Thornton triceratops turns out not to be a triceratops at all!

The bones are actually those of a torosaurus, researchers from the Denver Museum of Nature and Science said. That’s another, much rarer horned dinosaur.

triceratops
Denver Museum of Nature and Science chief fossil preparator Mike Getty unveils a triceratops bone excavated from Thornton, Sept. 8, 2017. (Kevin J. Beaty/Denverite) denver; colorado; kevinjbeaty; denverite; denver museum of nature and science; science; dinosaur; triceratops; fossils;
Denver Museum of Nature and Science chief fossil preparer Mike Getty unveils what was believed at the time to be a triceratops bone excavated from Thornton, Sept. 8, 2017. (Kevin J. Beaty/Denverite)

After careful examination, scientists at the Denver Museum of Nature and Science have decided that the alleged triceratops bones unearthed in Thornton earlier this year are actually the bones of a completely different horned dinosaur: the torosaurus.

If you’ve never heard of a torosaurus, look, all I can tell you is that dinosaurs have changed a lot since we were kids.

Here’s how the museum described the difference in a press release announcing the re-classification:

The two animals are nearly indistinguishable because both had a large horn over each eye and a smaller nose horn. During excavation, it was assumed the fossils belonged to the more common triceratops. However, unlike triceratops, torosaurus had a longer, thinner, and more delicate frill, with two very large holes. These frill features were revealed as the skull was cleaned and compared to triceratops specimens already in the museum collections.

“Not only is the fossil more complete and better preserved than I imagined, but it has also revealed itself to be something extremely rare,” said Joe Sertich, curator of dinosaurs at the museum, in the press release. “While the number of good triceratops specimens collected from the American West likely exceeds 2,000 individuals, there are only about seven partial skulls of torosaurus known.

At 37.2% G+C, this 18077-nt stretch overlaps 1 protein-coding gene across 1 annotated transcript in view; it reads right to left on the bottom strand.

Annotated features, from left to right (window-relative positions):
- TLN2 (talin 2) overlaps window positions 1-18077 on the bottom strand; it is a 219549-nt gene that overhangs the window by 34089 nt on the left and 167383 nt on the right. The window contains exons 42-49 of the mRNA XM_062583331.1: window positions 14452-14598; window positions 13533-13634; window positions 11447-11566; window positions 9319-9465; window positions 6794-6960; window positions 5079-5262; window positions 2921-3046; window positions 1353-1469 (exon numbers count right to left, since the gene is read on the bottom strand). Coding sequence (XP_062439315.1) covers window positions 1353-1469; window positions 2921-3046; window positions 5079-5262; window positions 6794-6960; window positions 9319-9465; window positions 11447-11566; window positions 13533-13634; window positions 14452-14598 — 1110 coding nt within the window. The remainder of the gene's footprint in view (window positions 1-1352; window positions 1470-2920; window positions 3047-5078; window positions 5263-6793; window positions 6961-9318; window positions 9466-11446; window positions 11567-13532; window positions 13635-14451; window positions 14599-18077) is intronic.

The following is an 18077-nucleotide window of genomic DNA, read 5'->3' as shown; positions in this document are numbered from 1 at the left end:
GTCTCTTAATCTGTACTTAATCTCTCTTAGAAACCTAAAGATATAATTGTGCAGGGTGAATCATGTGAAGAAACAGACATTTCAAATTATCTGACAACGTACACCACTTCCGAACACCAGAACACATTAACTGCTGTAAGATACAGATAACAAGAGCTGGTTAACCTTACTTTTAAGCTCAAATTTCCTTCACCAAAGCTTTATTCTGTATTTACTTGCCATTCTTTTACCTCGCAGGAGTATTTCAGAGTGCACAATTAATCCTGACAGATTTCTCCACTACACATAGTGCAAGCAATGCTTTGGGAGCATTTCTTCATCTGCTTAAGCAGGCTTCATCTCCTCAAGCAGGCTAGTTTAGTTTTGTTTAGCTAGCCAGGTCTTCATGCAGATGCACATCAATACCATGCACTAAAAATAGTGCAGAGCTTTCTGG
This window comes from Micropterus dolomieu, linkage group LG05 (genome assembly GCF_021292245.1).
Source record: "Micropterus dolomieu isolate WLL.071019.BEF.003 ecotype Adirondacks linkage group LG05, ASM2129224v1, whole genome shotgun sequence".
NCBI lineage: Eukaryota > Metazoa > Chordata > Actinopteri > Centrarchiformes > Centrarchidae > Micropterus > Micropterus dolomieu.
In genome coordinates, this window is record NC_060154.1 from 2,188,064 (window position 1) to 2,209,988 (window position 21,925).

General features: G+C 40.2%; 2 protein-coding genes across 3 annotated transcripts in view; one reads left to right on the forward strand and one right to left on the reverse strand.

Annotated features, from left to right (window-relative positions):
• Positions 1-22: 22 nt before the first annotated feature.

“The Thornton beast is by far the most complete, and best preserved, ever found.”

The Thornton dinosaur includes an estimated 95 percent of the skull and at least 20 percent of the entire skeleton, which makes it the most complete Cretaceous Period fossil ever found in Colorado, museum officials said. The torosaurus bones are being released from their encasements of sand and rock in the publicly visible Fossil Prep Lab at the museum. (You can sign up to volunteer at the fossil lab, by the way.) That process is expected to take several more months.

Recreations of torosaurus for something called Walking with Dinosaurs. (Soon/Flickr/Creative Commons)
Recreations of torosaurus for something called Walking with Dinosaurs. (Soon/Flickr/Creative Commons)

The torosaurus was found at a Saunders Construction site where workers are building a new Public Safety Facility in the city of Thornton.

Mike Getty, one of the museum’s top dinosaur researchers, sadly died of a heart attack shortly after unveiling the new dinosaur.

Erica Meltzer

Author: Erica Meltzer

Erica Meltzer covers government and politics. She's worked for newspapers in Colorado, Arizona and Illinois and once won a First Amendment Award by showing up in the wrong place at the wrong time. She served in the Peace Corps in Paraguay and can swear fluently in Guarani. She gets emotional about public libraries. Contact Erica Meltzer at 303-502-2802, emeltzer@denverite.com or @meltzere.